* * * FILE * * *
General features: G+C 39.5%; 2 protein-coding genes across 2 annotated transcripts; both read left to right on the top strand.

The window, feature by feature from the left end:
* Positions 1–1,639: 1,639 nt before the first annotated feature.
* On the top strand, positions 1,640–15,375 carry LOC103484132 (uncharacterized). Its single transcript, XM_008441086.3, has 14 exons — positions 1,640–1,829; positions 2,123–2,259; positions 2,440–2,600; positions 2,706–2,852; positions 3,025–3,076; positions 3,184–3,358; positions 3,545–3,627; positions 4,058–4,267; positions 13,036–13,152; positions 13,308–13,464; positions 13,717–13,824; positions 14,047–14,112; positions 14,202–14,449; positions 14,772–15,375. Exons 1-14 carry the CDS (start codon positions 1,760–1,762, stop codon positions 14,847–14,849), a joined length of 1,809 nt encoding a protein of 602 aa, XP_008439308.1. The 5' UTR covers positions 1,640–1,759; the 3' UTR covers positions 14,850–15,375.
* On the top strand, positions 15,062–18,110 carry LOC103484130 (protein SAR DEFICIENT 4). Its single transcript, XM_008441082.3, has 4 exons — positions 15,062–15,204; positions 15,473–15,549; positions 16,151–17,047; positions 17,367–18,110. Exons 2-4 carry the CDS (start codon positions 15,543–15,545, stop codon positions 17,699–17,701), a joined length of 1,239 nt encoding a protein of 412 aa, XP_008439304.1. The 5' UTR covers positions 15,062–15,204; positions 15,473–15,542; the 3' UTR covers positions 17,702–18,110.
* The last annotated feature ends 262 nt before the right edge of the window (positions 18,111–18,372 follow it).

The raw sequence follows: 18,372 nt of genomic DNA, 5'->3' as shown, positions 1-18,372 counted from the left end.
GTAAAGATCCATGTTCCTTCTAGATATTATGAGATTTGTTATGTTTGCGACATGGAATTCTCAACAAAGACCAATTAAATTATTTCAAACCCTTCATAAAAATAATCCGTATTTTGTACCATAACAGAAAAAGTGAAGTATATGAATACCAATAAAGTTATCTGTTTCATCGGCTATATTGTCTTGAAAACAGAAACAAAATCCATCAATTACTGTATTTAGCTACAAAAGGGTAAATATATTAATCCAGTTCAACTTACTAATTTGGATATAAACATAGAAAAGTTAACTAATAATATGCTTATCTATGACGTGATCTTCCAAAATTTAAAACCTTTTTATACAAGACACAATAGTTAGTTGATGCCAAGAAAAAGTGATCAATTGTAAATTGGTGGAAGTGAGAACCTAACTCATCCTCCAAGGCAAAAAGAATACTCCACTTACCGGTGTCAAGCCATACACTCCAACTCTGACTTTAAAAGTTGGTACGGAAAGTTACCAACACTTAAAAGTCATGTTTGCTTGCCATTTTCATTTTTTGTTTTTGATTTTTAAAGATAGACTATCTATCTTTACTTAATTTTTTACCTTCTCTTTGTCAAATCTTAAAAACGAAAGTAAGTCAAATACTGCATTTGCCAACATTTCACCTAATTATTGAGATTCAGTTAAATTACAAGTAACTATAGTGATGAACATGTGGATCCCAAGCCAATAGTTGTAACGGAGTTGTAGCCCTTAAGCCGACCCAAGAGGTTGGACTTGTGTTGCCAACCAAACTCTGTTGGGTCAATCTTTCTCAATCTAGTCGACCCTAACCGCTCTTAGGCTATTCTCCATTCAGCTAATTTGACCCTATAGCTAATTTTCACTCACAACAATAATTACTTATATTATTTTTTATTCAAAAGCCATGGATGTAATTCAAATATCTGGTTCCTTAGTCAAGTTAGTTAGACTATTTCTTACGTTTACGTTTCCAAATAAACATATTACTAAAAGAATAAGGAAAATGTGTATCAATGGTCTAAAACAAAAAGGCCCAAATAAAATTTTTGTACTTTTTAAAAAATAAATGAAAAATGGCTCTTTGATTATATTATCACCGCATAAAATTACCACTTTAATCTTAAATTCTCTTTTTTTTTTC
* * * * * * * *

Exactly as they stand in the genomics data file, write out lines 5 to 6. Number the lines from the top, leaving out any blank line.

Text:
* On the top strand, positions 15,062–18,110 carry LOC103484130 (protein SAR DEFICIENT 4). Its single transcript, XM_008441082.3, has 4 exons — positions 15,062–15,204; positions 15,473–15,549; positions 16,151–17,047; positions 17,367–18,110. Exons 2-4 carry the CDS (start codon positions 15,543–15,545, stop codon positions 17,699–17,701), a joined length of 1,239 nt encoding a protein of 412 aa, XP_008439304.1. The 5' UTR covers positions 15,062–15,204; positions 15,473–15,542; the 3' UTR covers positions 17,702–18,110.
* The last annotated feature ends 262 nt before the right edge of the window (positions 18,111–18,372 follow it).